For any of you interested in health care, I'm going to go a little off message here at family-oriented 500Jerk and point to a New Yorker article offering one explanation why U.S. health care costs are so high. This very readable article about a small Texas border town where Medicare per capita spending is the highest in the country posits that over-utilization likely is a cause of our ever-escalating national health care costs, with "over-utilization" meaning the ordering of medically unnecessary items and services.
In a system where doctors are paid for each test and procedure ordered, and where some physicians even have hospital ownership stakes, the temptation to order additional services can be, well, financially irresistible. If, for example, a physician makes $100 every time a patient has an in-office ultrasound, patients can come to be regarded as profit centers rather than human beings whose overall health is at stake. And although you might think that a little extra health care never killed anyone, you'd be wrong. Ordering unnecessary tests and procedures isn't just affecting our national bottom line--unnecessary tests and procedures actually harm patients in the form of infections, complications, recuperation times, lost productivity, etc. Plus, on a more personal level, I know that languishing in double-booked medical offices is bad for my sanity.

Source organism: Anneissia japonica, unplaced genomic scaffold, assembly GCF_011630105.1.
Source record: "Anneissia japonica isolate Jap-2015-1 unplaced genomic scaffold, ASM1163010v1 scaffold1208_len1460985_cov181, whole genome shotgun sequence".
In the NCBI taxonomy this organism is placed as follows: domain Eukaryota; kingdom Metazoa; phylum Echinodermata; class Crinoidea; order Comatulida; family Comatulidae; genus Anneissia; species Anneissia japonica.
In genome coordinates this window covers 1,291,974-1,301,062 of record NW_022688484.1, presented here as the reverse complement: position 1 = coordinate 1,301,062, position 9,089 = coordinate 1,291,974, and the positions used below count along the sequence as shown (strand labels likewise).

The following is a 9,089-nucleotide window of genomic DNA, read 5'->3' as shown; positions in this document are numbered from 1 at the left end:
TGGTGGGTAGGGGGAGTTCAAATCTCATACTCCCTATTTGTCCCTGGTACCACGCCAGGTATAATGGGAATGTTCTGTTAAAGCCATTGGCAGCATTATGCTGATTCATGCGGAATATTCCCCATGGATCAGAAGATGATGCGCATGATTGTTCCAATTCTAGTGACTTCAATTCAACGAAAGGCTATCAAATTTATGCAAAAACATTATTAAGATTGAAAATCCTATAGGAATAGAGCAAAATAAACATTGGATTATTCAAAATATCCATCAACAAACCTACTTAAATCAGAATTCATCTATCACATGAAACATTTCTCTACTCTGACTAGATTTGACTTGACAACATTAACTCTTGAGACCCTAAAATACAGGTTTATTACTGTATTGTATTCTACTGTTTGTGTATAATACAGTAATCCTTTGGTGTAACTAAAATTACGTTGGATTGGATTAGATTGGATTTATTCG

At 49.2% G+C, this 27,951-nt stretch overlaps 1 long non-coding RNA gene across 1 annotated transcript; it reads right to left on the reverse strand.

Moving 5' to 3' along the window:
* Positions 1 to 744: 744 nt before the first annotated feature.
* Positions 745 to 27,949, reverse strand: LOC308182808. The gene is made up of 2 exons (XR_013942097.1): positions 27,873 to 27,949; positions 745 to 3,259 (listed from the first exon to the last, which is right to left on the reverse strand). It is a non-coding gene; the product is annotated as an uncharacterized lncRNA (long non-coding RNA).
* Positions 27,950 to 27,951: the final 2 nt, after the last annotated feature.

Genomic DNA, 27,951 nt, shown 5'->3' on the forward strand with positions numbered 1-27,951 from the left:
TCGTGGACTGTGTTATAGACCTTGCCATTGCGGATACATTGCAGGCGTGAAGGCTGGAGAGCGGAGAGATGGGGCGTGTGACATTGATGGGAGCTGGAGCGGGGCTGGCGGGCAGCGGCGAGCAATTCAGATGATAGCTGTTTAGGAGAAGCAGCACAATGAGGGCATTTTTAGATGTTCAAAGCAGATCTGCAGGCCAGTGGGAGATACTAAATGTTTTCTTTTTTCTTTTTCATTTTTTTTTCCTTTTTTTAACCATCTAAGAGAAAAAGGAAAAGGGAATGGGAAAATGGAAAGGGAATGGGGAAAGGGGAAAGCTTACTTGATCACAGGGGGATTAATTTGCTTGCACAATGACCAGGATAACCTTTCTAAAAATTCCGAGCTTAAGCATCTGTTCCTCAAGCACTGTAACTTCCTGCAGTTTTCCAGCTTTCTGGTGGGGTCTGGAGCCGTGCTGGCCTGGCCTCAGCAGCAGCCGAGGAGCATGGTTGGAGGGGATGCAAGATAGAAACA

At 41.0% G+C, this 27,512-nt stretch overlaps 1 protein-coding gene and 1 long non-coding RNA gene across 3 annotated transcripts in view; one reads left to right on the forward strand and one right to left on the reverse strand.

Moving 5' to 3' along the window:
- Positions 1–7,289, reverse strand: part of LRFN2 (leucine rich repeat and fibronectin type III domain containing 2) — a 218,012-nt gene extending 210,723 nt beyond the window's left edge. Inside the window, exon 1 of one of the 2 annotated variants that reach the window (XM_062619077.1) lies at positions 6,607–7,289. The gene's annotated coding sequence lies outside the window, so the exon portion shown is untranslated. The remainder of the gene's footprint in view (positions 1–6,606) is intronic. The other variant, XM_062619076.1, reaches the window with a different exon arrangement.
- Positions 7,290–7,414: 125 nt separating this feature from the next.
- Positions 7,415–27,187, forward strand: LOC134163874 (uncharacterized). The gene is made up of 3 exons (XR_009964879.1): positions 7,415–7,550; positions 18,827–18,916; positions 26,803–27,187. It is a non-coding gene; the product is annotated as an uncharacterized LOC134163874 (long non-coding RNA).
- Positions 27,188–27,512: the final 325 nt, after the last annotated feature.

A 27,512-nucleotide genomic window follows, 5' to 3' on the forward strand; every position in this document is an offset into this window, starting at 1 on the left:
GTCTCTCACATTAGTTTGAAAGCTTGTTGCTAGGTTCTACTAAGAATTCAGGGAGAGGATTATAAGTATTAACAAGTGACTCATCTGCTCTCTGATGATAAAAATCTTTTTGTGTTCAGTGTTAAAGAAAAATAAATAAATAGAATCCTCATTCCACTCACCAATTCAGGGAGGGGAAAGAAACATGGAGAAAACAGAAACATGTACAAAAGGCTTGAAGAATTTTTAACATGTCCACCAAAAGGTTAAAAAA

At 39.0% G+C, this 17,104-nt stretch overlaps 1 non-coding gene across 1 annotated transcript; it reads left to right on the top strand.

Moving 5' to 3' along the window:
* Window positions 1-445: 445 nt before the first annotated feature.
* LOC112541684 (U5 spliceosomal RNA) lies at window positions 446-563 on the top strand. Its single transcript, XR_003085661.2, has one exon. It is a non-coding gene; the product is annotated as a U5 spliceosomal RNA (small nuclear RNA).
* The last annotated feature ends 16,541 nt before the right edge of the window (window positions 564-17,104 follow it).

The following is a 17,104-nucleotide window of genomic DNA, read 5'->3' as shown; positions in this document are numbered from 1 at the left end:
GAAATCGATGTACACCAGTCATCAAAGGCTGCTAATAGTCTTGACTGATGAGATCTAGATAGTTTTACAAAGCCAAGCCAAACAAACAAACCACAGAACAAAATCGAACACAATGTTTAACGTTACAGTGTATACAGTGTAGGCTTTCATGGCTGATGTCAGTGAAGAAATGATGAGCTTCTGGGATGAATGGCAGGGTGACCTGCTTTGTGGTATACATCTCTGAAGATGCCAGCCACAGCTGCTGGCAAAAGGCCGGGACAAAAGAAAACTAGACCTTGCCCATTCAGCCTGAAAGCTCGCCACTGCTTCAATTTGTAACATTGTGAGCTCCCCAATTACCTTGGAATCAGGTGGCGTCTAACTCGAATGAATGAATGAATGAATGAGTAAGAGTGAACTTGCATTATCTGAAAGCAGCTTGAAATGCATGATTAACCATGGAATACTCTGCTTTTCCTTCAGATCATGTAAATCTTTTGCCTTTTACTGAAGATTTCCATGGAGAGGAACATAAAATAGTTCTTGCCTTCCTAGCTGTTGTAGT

I very much like the building-a-house analogy used in the article to point out how paying per test/procedure doesn't get us where we want to be:
Providing health care is like building a house. The task requires experts, expensive equipment and materials, and a huge amount of coordination. Imagine that, instead of paying a contractor to pull a team together and keep them on track, you paid an electrician for every outlet he recommends, a plumber for every faucet, and a carpenter for every cabinet. Would you be surprised if you got a house with a thousand outlets, faucets, and cabinets, at three times the cost you expected, and the whole thing fell apart a couple of years later?
After reading the article, you may think twice about why your physician is recommending a procedure or insists on an office visit when a three-minute telephone call could answer your question. Maybe it's for your health. But I'm sorry to say that, under the current system, it could also be that the procedure or visit benefits the physician's bottom line.